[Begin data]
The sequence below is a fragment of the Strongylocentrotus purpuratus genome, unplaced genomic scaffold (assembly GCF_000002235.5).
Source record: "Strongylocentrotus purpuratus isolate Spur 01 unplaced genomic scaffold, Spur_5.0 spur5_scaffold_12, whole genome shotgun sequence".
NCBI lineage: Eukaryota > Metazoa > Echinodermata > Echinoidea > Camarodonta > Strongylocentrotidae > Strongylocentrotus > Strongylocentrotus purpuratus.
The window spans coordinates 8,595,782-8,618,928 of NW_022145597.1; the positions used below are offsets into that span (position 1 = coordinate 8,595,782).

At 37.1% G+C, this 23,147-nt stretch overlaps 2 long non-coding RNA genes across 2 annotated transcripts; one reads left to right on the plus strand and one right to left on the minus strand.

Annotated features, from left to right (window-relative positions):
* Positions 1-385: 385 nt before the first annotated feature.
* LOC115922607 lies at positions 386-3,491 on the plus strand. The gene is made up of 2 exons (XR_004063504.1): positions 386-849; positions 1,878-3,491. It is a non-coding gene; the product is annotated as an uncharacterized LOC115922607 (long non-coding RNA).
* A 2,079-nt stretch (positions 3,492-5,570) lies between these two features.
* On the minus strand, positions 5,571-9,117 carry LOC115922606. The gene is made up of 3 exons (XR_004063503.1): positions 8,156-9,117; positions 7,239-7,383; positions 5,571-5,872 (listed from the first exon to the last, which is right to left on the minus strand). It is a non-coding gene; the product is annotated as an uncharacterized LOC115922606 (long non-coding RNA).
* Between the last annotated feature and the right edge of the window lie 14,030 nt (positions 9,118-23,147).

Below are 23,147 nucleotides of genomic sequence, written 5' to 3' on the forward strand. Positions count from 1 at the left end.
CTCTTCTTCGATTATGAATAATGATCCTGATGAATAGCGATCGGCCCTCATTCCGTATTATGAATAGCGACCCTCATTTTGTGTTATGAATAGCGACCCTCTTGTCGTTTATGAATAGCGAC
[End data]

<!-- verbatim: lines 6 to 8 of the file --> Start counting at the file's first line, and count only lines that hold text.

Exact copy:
Annotated features, from left to right (window-relative positions):
* Positions 1-385: 385 nt before the first annotated feature.
* LOC115922607 lies at positions 386-3,491 on the plus strand. The gene is made up of 2 exons (XR_004063504.1): positions 386-849; positions 1,878-3,491. It is a non-coding gene; the product is annotated as an uncharacterized LOC115922607 (long non-coding RNA).